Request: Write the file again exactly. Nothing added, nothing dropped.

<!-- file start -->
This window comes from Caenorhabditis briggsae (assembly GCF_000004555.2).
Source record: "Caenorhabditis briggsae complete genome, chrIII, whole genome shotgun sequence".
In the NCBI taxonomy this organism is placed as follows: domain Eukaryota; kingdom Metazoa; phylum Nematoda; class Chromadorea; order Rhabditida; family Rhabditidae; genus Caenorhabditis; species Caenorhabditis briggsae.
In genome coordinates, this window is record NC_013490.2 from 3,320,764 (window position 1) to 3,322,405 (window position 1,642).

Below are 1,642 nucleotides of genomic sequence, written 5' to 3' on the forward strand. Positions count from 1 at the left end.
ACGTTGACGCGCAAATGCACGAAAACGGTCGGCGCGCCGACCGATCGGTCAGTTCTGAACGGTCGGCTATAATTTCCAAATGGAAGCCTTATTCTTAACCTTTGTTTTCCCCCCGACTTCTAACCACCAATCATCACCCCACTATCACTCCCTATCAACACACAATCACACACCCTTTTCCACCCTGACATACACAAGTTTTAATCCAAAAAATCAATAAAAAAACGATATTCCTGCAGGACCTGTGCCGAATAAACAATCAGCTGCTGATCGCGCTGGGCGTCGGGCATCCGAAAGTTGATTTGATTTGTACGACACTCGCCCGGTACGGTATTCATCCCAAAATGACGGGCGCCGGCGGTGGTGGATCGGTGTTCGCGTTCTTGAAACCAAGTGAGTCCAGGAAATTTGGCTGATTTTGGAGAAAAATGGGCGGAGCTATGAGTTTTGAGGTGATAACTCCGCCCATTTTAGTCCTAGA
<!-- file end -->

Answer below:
This window comes from Caenorhabditis briggsae (assembly GCF_000004555.2).
Source record: "Caenorhabditis briggsae complete genome, chrIII, whole genome shotgun sequence".
In the NCBI taxonomy this organism is placed as follows: domain Eukaryota; kingdom Metazoa; phylum Nematoda; class Chromadorea; order Rhabditida; family Rhabditidae; genus Caenorhabditis; species Caenorhabditis briggsae.
In genome coordinates, this window is record NC_013490.2 from 3,320,764 (window position 1) to 3,322,405 (window position 1,642).

Below are 1,642 nucleotides of genomic sequence, written 5' to 3' on the forward strand. Positions count from 1 at the left end.
ACGTTGACGCGCAAATGCACGAAAACGGTCGGCGCGCCGACCGATCGGTCAGTTCTGAACGGTCGGCTATAATTTCCAAATGGAAGCCTTATTCTTAACCTTTGTTTTCCCCCCGACTTCTAACCACCAATCATCACCCCACTATCACTCCCTATCAACACACAATCACACACCCTTTTCCACCCTGACATACACAAGTTTTAATCCAAAAAATCAATAAAAAAACGATATTCCTGCAGGACCTGTGCCGAATAAACAATCAGCTGCTGATCGCGCTGGGCGTCGGGCATCCGAAAGTTGATTTGATTTGTACGACACTCGCCCGGTACGGTATTCATCCCAAAATGACGGGCGCCGGCGGTGGTGGATCGGTGTTCGCGTTCTTGAAACCAAGTGAGTCCAGGAAATTTGGCTGATTTTGGAGAAAAATGGGCGGAGCTATGAGTTTTGAGGTGATAACTCCGCCCATTTTAGTCCTAGA